When Moses Gogra arrived in the U.S. at age 11, uprooted from his home and family in West Africa, he could not have imagined the twisted path that would lead him to graduate last week from a St. Louis charter school.
He could not have expected that he would study math — his favorite subject — at Southeast Missouri State University this fall.
He didn’t arrive at this point alone. Along the way, the staff at Lift for Life Academy in Soulard, a church community in south St. Louis and two strangers stepped in to lift him up.
The journey began in 2009 when Moses’ stepmother took him from his home country, Sierra Leone, to live in Philadelphia.
The United States was very different.
In Sierra Leone, “everybody knew everybody,” Moses said. You could knock on somebody’s door and they would welcome you and fix you something to eat.
But if you knocked on someone’s door in the States, “they would look at you crazy,” Moses said. People called him names. He got into fights. He acted out at home.
After he arrived in the U.S., Moses learned he would never see his mother again — she died in Sierra Leone of health complications after he moved. Moses’ father, a university professor, stayed behind in Sierra Leone, a decision that left Moses resentful. Moses’ father did not respond to multiple messages requesting comment for this story.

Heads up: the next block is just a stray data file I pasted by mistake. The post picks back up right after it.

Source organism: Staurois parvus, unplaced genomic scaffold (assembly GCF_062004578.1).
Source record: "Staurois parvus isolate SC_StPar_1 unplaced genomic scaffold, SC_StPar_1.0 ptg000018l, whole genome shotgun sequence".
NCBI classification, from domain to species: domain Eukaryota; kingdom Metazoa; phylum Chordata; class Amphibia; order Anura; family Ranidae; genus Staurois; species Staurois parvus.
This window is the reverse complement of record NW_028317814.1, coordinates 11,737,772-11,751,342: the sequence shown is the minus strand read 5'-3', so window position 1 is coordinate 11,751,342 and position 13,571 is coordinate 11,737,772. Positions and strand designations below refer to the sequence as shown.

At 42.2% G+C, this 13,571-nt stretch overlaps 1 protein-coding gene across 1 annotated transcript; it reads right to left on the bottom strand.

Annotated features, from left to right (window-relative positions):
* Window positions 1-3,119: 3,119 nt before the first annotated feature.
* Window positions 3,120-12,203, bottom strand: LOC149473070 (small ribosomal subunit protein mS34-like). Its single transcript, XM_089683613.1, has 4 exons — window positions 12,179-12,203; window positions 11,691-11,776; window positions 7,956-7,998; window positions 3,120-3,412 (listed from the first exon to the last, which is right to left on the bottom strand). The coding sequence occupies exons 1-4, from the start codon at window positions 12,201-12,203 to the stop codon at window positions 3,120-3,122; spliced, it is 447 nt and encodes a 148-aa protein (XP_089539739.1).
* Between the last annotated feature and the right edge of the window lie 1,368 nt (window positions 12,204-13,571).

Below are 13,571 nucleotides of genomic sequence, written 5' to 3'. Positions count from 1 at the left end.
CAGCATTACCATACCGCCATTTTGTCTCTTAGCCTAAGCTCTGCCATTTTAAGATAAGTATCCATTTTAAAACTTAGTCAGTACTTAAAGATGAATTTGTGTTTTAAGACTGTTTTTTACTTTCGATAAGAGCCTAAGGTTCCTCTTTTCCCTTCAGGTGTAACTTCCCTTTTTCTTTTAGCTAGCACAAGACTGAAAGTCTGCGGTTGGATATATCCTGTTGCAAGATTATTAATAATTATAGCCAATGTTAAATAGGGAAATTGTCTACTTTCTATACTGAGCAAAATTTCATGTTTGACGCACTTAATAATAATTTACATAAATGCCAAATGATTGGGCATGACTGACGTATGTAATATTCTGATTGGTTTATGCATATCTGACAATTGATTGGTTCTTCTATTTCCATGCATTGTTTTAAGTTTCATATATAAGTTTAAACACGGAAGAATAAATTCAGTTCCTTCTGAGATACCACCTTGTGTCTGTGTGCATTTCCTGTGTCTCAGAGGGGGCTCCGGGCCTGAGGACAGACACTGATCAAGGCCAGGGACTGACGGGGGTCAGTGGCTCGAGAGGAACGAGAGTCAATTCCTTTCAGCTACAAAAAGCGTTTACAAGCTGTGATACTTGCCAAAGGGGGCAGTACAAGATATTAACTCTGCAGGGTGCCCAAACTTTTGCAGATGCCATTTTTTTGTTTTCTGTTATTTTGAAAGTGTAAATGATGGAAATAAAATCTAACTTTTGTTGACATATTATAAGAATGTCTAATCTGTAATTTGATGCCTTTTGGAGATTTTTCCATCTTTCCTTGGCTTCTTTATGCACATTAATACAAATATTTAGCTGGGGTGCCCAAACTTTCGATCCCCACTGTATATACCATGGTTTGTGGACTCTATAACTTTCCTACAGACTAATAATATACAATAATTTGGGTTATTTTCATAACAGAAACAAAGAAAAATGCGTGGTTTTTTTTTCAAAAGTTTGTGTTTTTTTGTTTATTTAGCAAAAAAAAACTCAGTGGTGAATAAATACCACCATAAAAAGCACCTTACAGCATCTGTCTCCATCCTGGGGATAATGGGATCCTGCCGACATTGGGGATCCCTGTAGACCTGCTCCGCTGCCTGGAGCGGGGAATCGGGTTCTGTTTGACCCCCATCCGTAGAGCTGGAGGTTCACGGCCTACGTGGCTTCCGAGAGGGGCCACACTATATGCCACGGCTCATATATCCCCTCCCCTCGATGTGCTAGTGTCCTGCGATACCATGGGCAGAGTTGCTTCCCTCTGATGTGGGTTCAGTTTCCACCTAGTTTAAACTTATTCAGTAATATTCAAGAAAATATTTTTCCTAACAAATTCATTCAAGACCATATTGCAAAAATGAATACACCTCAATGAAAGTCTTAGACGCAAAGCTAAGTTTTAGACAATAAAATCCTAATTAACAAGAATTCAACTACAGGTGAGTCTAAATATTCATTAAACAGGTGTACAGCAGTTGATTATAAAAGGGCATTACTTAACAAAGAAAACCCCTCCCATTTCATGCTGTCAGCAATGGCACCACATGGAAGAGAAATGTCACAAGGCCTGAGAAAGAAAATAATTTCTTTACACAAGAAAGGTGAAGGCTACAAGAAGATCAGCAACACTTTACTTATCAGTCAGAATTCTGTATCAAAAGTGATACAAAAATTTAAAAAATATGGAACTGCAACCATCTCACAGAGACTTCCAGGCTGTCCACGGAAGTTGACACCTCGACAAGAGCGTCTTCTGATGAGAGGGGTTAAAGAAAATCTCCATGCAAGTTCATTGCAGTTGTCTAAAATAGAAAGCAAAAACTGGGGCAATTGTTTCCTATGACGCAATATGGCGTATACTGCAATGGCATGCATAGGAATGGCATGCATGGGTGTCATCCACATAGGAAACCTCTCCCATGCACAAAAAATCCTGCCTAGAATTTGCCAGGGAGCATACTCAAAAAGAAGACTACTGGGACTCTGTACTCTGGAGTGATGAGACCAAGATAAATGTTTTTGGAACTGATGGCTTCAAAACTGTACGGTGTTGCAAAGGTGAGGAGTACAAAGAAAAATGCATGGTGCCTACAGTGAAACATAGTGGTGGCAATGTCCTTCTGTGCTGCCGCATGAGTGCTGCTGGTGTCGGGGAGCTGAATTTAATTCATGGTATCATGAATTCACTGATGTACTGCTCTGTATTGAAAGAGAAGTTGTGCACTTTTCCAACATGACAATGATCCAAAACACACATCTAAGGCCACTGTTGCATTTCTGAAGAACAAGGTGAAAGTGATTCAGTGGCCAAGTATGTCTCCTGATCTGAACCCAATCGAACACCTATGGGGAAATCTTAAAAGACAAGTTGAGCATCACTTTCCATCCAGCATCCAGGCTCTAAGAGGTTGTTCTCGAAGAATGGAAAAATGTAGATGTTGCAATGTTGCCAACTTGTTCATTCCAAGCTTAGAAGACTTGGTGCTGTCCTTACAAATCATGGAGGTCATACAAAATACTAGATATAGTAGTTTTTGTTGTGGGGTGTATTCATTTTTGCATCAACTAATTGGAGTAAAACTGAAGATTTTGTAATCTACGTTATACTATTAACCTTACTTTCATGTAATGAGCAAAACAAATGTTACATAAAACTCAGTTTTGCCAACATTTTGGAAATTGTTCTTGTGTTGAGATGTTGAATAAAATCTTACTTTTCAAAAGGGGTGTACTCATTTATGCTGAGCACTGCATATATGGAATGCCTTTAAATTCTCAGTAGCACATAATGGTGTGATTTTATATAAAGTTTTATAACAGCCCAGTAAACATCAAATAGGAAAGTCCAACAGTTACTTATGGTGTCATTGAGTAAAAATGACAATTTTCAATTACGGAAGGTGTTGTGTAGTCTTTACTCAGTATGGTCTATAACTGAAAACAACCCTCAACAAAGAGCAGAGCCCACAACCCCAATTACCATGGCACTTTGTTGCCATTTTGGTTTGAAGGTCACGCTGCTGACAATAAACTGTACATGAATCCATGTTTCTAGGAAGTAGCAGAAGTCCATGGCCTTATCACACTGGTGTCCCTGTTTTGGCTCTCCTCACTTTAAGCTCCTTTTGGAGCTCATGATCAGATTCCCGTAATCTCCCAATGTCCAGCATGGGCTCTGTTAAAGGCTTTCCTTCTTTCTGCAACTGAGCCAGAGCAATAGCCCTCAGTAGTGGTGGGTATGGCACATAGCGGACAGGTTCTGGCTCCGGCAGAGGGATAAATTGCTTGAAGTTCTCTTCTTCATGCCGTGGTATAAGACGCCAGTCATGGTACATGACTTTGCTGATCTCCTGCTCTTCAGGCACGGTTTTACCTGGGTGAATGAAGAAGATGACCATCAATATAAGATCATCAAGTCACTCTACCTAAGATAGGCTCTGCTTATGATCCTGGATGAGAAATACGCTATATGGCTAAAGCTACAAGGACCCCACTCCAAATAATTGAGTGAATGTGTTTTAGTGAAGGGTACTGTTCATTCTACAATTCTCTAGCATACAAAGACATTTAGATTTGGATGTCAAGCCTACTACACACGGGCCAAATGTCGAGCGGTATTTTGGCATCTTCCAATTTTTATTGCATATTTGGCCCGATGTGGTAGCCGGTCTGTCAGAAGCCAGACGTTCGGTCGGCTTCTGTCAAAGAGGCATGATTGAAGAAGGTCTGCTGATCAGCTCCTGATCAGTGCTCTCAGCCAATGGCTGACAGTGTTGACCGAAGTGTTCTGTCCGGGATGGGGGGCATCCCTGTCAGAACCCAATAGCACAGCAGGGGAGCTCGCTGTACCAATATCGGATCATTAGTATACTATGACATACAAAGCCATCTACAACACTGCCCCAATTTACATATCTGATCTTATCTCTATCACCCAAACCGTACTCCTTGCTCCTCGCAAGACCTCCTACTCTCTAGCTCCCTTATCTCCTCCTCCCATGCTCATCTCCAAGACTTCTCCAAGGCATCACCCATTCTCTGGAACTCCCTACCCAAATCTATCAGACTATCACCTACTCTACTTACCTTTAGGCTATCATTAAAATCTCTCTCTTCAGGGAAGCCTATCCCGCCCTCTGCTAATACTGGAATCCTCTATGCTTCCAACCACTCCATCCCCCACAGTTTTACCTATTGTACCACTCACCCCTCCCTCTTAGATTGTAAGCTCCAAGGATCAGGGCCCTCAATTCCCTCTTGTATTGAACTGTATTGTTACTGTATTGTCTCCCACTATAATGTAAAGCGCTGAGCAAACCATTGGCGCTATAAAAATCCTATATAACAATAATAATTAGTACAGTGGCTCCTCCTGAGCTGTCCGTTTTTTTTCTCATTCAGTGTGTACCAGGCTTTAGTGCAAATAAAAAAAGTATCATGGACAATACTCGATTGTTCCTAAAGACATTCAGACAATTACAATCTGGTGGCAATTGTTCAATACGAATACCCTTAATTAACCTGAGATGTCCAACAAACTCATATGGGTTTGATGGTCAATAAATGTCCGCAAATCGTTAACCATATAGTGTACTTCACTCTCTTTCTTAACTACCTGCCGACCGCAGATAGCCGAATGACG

Moses recalls his life in Philadelphia as unpleasant. Eventually, his stepmother sent Moses to live with an uncle in St. Louis.
Strife in St. Louis
Life with his mother’s brother was no better, Moses said.
The uncle, Mustafa Suaray, became angry at Moses for coming home late, not doing well in school and stealing things.
As punishment, Moses says, he was forced to sleep in the basement, a situation that Suaray denies.
Things got so bad between them, Moses says, that as a high school sophomore he slept outside near Soulard Market Park for several weeks. Suaray denies Moses slept on the street.
After school, Moses said he would walk several miles to his uncle’s place in south St. Louis. While his uncle was out, Moses would sneak into the apartment to get something to drink, take a shower and wash his clothes.
All the while, Moses kept attending Lift for Life Academy, a small charter school in Soulard that prides itself on serving some of St. Louis’ most disadvantaged children and fostering supportive relationships between students and staff.
He looked forward to school every day. School was a haven. There he had classmates who greeted him with smiles and teachers who would not let him fail.
Two summers ago, two Liberian teenagers whom Moses knew drowned in the Meramec River. They had attended Timothy Lutheran Church together.
Their deaths especially shook John and Carla Hagan, a St. Louis couple who have attended Timothy Lutheran for years.
At the same time, Moses’ uncle was getting ready to leave St. Louis for Florida. Moses was desperate to stay in St. Louis, but he would become homeless if he did.
When a seminarian at Timothy Lutheran told the Hagans there was a teen who needed a home, it didn’t take long for the Hagans to agree to take Moses in. They were empty-nesters, and their two-story house had plenty of room for somebody who was struggling.
“Out of Christian love, we decided to take in Moses,” John Hagan said. “We just felt like it was a chance to help somebody out.”